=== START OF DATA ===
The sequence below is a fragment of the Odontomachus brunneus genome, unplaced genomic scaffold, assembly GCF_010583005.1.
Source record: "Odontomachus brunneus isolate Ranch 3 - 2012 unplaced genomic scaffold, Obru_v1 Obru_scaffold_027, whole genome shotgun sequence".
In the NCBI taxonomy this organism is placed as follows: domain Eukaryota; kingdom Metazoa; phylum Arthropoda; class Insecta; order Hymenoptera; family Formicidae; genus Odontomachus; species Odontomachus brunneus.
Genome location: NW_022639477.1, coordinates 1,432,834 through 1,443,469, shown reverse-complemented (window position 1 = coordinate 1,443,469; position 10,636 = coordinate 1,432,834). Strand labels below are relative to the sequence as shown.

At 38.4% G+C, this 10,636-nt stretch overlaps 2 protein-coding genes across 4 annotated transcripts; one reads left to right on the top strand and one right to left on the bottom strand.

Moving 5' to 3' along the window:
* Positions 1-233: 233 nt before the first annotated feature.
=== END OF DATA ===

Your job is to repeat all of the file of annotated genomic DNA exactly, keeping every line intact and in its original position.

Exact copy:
The sequence below is a fragment of the Odontomachus brunneus genome, unplaced genomic scaffold, assembly GCF_010583005.1.
Source record: "Odontomachus brunneus isolate Ranch 3 - 2012 unplaced genomic scaffold, Obru_v1 Obru_scaffold_027, whole genome shotgun sequence".
In the NCBI taxonomy this organism is placed as follows: domain Eukaryota; kingdom Metazoa; phylum Arthropoda; class Insecta; order Hymenoptera; family Formicidae; genus Odontomachus; species Odontomachus brunneus.
Genome location: NW_022639477.1, coordinates 1,432,834 through 1,443,469, shown reverse-complemented (window position 1 = coordinate 1,443,469; position 10,636 = coordinate 1,432,834). Strand labels below are relative to the sequence as shown.

At 38.4% G+C, this 10,636-nt stretch overlaps 2 protein-coding genes across 4 annotated transcripts; one reads left to right on the top strand and one right to left on the bottom strand.

Moving 5' to 3' along the window:
* Positions 1-233: 233 nt before the first annotated feature.